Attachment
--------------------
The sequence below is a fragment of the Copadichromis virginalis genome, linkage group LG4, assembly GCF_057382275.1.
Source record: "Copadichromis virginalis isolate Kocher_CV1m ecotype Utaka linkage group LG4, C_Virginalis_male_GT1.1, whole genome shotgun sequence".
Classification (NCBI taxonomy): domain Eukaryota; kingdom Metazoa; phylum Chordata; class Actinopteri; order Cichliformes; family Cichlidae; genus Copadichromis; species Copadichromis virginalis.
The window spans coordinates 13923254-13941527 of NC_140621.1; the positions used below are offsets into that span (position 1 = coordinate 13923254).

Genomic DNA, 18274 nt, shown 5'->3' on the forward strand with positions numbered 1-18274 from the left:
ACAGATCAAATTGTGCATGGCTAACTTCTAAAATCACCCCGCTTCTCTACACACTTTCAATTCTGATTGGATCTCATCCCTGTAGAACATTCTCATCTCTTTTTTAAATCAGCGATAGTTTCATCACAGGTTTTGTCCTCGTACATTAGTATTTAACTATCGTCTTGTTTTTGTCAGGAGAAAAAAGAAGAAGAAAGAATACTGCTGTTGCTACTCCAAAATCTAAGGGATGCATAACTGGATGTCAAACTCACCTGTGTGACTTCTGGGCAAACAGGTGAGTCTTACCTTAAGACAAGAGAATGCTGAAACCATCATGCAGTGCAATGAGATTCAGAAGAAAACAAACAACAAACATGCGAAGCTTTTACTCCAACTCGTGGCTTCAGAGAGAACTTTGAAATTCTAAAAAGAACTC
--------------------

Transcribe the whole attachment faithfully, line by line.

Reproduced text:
The sequence below is a fragment of the Copadichromis virginalis genome, linkage group LG4, assembly GCF_057382275.1.
Source record: "Copadichromis virginalis isolate Kocher_CV1m ecotype Utaka linkage group LG4, C_Virginalis_male_GT1.1, whole genome shotgun sequence".
Classification (NCBI taxonomy): domain Eukaryota; kingdom Metazoa; phylum Chordata; class Actinopteri; order Cichliformes; family Cichlidae; genus Copadichromis; species Copadichromis virginalis.
The window spans coordinates 13923254-13941527 of NC_140621.1; the positions used below are offsets into that span (position 1 = coordinate 13923254).

Genomic DNA, 18274 nt, shown 5'->3' on the forward strand with positions numbered 1-18274 from the left:
ACAGATCAAATTGTGCATGGCTAACTTCTAAAATCACCCCGCTTCTCTACACACTTTCAATTCTGATTGGATCTCATCCCTGTAGAACATTCTCATCTCTTTTTTAAATCAGCGATAGTTTCATCACAGGTTTTGTCCTCGTACATTAGTATTTAACTATCGTCTTGTTTTTGTCAGGAGAAAAAAGAAGAAGAAAGAATACTGCTGTTGCTACTCCAAAATCTAAGGGATGCATAACTGGATGTCAAACTCACCTGTGTGACTTCTGGGCAAACAGGTGAGTCTTACCTTAAGACAAGAGAATGCTGAAACCATCATGCAGTGCAATGAGATTCAGAAGAAAACAAACAACAAACATGCGAAGCTTTTACTCCAACTCGTGGCTTCAGAGAGAACTTTGAAATTCTAAAAAGAACTC